Finding the right fit for your college football program isn't just about what happens on the field, but off it as well. Today, Ohio State added a key piece. How will that commitment impact the Buckeyes?
Ohio State landed a commitment this afternoon from a prospect with all the tools to become an elite tight end when Lindenhurst, New York, four-star Jeremy Ruckert picked the Buckeyes over finalists Michigan, Notre Dame and Wisconsin.
Let's take a look at what Ruckert — the No. 52 prospect overall in the Class of 2018 — brings to Columbus.
ON THE FIELD
Throw on the tape and it's easy to see why Ruckert is widely considered the top-rated tight end in the country. At 6-foot-6, 238-pounds, he's able to use his body as a shield to catch the ball against smaller cornerbacks and safeties. His speed — 4.7-seconds in the 40-yard dash; ability to high point the ball — 35.1-inch vertical jump; catch radius; and route-running creates matchup problems against linebackers across the middle of the field, too.
Ruckert, who mostly lined up at receiver in high school, is quick off the line and cuts extremely well for his size. He'll need to adjust to putting his hand in the dirt at the next level and add strength to be able to block defensive ends that are just as big or bigger than him, though.
Some recruiting analysts seemed to be concerned with the level of competition, or lack thereof, Ruckert faces at the high school level. His performance at The Opening Finals in Oregon earlier this month put those fears to rest, however.
"Being from Long Island, not many people are coming out of there," Ruckert said. "Everywhere I've camped, I've been one of the best players there. Now everybody's at my level."
He was the focal point of the Team Alpha Menace attack, though, and was named first-team all-offense after leading all tight ends in attendance with 21 receptions.
Along those same lines, Ruckert has also been featured heavily in the Lindenhurst offense. He's recorded 110 receptions for 1,659 yards and 12 touchdowns in his two-year varsity career with the Bulldogs, who reached the Suffolk County Division I semifinals during his junior season.
Ruckert, who has not yet decided if he will enroll early, will play in the U.S. Army All-American Bowl and the Polynesian Bowl in January 2018.
IN THE CLASS
Ruckert becomes the 15th member of Ohio State's Supreme '18 recruiting class, joining five-star defensive tackle Taron Vincent, five-star defensive end Brenton Cox, four-star quarterback Emory Jones, four-star running backs Jaelen Gill and Brian Snead, four-star offensive tackle Max Wray, four-star offensive guard Matthew Jones, four-star defensive end Andrew Chatfield, four-star linebackers Dallas Gant and Teradja Mitchell, four-star cornerback Sevyn Banks, four-star safeties Josh Proctor and Jaiden Woodbey and three-star running back Master Teague III.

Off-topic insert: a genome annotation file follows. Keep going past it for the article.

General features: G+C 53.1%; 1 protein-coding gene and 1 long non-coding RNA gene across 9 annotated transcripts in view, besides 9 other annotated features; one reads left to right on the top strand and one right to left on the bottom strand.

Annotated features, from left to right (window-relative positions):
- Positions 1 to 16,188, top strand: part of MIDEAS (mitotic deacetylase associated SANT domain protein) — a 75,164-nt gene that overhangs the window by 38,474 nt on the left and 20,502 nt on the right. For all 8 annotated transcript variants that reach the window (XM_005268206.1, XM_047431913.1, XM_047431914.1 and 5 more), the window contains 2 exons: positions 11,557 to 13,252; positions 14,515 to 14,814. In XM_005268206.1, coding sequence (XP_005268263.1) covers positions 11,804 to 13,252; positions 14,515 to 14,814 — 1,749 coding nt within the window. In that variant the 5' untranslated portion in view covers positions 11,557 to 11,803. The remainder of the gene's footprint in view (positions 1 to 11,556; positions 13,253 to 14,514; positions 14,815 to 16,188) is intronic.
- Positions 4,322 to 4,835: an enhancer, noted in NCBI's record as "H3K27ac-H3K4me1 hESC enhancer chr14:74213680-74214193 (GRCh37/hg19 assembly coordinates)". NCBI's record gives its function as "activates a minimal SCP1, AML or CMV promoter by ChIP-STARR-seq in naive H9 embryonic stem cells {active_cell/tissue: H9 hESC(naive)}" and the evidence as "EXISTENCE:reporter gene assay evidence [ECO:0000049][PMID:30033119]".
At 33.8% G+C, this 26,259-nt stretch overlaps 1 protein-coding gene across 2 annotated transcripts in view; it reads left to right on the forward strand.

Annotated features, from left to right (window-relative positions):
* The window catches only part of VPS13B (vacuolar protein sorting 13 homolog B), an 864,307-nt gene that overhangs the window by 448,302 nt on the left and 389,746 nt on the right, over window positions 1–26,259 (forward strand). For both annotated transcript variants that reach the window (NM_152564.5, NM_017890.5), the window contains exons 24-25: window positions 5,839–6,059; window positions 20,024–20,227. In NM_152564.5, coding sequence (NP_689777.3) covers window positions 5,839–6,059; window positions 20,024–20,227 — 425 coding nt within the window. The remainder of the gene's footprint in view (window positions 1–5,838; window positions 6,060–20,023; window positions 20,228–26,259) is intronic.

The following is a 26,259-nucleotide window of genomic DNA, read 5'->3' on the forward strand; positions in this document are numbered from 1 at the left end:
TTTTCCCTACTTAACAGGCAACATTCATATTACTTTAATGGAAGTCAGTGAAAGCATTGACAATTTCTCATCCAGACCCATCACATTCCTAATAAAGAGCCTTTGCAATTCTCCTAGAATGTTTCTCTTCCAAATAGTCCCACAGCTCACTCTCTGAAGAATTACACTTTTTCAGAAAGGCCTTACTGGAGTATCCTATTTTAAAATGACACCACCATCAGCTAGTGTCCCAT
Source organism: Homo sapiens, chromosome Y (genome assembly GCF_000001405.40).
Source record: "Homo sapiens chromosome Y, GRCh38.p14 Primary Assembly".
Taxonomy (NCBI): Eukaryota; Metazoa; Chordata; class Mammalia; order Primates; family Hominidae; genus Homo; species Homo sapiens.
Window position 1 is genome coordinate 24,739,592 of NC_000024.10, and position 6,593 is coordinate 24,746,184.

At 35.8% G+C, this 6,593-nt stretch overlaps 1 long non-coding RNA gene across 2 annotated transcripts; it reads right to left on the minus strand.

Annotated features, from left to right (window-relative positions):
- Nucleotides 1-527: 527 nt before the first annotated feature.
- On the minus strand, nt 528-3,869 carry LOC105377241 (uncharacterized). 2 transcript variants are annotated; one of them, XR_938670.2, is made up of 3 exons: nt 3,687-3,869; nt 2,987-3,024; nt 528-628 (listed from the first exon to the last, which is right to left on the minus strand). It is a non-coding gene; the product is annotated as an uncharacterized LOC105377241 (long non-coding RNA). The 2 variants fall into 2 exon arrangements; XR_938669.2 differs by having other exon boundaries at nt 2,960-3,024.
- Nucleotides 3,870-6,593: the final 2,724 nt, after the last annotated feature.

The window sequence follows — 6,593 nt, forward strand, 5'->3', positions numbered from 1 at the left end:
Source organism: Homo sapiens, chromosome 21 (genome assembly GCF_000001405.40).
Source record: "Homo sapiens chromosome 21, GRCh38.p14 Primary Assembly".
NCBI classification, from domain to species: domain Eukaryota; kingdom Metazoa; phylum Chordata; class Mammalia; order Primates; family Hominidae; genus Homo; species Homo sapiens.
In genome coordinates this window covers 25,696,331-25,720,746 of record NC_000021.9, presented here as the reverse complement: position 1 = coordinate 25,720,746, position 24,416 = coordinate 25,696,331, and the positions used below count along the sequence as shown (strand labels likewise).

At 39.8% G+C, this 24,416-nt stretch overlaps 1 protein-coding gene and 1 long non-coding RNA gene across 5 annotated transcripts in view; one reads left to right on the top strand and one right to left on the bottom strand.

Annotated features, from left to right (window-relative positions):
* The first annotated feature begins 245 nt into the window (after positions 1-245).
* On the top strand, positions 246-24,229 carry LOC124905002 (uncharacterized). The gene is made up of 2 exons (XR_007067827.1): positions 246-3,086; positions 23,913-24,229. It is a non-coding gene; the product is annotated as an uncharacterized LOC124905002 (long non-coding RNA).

It's been said the Buckeyes are looking to land two tight ends this cycle, but it's possible Ruckert is the only one in the fold come Signing Day. He was the staff's top target at the position, and landing him puts less pressure on them to find a complementing player.
Huber Heights Wayne four-star athlete and top target L'Christian "Blue" Smith, after months of saying he would only play wide receiver at the next level, has also been somewhat receptive of playing tight end if he continues to grow physically. Having that option with Smith makes it unlikely the staff chases anyone else of note at the position, though Texas four-star Mustapha Muhammad continues to say all the right things about his interest in Ohio State after he recently listed the Buckeyes among his top schools.
Other names to keep in mind in case the staff pushes for a second tight end later in the process include Cincinnati four-star commit Josh Whyle, LSU pledge Zach Sheffer and Virginia three-star James Mitchell.
Ohio State has a longstanding reputation of not throwing the ball to the tight end under head coach Urban Meyer. Some initially wondered whether that would be the downfall in the Buckeyes' pursuit of Ruckert, especially when comparing their usage to programs like Michigan and Notre Dame.
An underreported note, however, is that Ohio State has sent two tight ends to the NFL in the last three years — Jeff Heuerman to the Broncos in 2015 NFL Draft and Nick Vannett to the Seahawks in 2016. Current starter Marcus Baugh could join that list following the upcoming season, too. So while it may be reasonable to question Ohio State's usage of the tight end position, the Buckeyes have had no problem sending them to the league.
With new offensive coordinator and tight ends coach Kevin Wilson running the offense, most expect the position to have a greater role within the passing game. Keep in mind, he was Oklahoma's offensive coordinator when tight end and first-round pick Jermaine Gresham recorded 66 catches for 950 yards and 14 touchdowns in 2008.
Wilson signed a two-year deal this offseason, so he'll be around for at least Ruckert's freshman campaign.